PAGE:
Today, 40 years ago in 1968, Apollo 8 orbited the Moon, taking the famous Earthrise photograph. This mission was incredibly important for manned space exploration as it’s the first mission to completely escape earth’s gravity and orbit another celestial body. The mission’s crew was Commander Frank Borman, and pilots James Lovell (who was later the commander of Apollo 13) and William Anders. They were also the first humans to see the far side of the moon.
Interestingly, I came across this article today on MSNBC News:
NASA awards $3.5 billion for space deliveries
NASA has awarded a pair of contracts worth $3.5 billion through 2016 to two private aerospace firms seeking to haul vital supplies to and from the international space station, the space agency announced late Tuesday.
The Hawthorne, Calif.-based firm Space Exploration Technologies (SpaceX) and Orbital Sciences Corp., of Dulles, Va., beat a third competitor for NASA’s Commercial Resupply Services contracts with their proposals to privately develop and launch spacecraft capable of delivering cargo to the space station and returning supplies back to Earth.
This is really interesting, and I suspect that we’ll see more of it in the near future as NASA plans on grounding the Shuttle Fleet in 2010. Commercial space programs are coming!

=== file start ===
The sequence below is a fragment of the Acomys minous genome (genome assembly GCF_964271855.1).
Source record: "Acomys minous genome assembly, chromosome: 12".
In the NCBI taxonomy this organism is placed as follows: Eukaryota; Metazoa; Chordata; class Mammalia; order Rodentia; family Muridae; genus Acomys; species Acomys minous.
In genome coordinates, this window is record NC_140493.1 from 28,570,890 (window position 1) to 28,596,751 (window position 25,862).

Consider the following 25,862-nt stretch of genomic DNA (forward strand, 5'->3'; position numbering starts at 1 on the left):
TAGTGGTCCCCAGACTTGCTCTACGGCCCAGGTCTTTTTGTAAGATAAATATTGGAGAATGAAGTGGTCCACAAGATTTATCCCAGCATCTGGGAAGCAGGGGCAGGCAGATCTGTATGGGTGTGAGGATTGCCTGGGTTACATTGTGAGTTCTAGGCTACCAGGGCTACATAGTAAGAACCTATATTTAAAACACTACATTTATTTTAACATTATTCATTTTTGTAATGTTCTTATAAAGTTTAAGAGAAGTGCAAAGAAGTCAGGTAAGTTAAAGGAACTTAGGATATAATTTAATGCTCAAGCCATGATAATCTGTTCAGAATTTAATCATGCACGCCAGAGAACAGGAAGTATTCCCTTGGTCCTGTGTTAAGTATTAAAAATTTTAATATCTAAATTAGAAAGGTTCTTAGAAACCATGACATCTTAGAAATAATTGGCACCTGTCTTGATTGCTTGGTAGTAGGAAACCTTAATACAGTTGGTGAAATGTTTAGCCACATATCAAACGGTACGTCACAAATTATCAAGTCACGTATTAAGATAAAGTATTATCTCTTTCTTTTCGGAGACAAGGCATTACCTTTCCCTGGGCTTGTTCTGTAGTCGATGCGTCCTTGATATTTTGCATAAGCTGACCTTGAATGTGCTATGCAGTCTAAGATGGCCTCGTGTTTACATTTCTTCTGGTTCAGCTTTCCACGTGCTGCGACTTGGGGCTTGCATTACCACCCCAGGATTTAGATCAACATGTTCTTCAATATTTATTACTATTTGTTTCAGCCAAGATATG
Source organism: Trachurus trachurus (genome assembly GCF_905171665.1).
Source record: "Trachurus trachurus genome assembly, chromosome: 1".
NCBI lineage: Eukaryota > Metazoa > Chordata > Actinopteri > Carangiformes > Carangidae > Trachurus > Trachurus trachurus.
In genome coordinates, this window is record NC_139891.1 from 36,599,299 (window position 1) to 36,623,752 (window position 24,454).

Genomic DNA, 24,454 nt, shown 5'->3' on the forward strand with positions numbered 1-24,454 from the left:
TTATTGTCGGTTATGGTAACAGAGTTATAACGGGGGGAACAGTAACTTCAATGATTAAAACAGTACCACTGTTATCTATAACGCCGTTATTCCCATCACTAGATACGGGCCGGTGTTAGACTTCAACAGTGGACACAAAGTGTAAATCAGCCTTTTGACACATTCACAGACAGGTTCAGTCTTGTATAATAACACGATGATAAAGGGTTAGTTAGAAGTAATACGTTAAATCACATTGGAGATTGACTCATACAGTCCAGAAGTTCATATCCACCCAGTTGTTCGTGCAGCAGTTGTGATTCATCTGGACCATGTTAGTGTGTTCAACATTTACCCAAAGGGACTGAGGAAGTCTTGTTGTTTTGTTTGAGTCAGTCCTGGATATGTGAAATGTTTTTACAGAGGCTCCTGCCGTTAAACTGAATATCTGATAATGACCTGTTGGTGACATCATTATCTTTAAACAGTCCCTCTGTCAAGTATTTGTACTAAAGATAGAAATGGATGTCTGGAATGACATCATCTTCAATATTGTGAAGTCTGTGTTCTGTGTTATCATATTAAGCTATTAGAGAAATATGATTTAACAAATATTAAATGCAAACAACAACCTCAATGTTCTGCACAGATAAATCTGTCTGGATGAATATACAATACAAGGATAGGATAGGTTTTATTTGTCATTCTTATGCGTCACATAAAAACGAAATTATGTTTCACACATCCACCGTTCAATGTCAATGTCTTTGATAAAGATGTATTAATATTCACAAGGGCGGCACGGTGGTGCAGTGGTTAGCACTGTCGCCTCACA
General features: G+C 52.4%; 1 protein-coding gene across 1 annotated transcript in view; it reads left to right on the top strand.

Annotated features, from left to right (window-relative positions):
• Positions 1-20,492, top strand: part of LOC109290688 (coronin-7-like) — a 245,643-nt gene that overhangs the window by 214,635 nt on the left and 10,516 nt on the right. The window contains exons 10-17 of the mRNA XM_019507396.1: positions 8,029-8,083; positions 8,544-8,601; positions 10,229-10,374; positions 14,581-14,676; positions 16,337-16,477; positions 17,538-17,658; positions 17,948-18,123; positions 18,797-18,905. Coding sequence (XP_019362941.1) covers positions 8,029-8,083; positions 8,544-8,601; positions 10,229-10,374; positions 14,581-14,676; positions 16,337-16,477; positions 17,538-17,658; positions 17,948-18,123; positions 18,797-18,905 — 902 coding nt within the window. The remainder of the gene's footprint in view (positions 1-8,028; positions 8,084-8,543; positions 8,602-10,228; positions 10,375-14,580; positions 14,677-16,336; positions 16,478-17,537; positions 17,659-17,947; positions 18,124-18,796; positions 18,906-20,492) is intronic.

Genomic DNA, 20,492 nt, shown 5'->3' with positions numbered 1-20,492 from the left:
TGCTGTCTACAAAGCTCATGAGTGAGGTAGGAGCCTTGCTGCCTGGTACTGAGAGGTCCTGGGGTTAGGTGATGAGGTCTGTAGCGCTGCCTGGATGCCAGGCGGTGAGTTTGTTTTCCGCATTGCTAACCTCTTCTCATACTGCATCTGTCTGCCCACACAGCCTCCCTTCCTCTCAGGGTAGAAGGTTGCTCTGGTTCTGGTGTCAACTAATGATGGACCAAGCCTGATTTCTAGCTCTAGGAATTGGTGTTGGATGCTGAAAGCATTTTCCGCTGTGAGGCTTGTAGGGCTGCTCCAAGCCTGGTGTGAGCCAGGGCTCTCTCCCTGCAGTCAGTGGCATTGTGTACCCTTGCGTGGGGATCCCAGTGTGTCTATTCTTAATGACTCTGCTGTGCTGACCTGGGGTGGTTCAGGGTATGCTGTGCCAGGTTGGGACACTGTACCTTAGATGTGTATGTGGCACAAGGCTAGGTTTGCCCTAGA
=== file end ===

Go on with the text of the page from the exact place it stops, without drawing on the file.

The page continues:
I see this as important because I believe that the future of space exploration will be firmly rooted in commercial enterprise, not as much with public institutions, such as through NASA, although they’re certainly to play a role in the coming decades. Commercial interests will be able to take the necessary risks that NASA’s unable to do, and because of that, we will be able to leap into space again.
It’s interesting that our first huge trip into space with Apollo 8 on Christmas eve, given its significance with many of the world’s religions, and somewhat ironic. I’m not a religious person by any means, but the implications of leaving a world that many consider to have been created by divine hands is huge, and opens up huge questions, theories and thoughts when it comes to our place in the universe. The crew read from the first ten verses of Genesis during their broadcast, an incredibly touching and humbling thing to read, and entirely appropriate for the occasion, in my opinion.
When it all comes down to it, we’re very small, and alone in the universe. Merry Christmas to all of you on the good earth.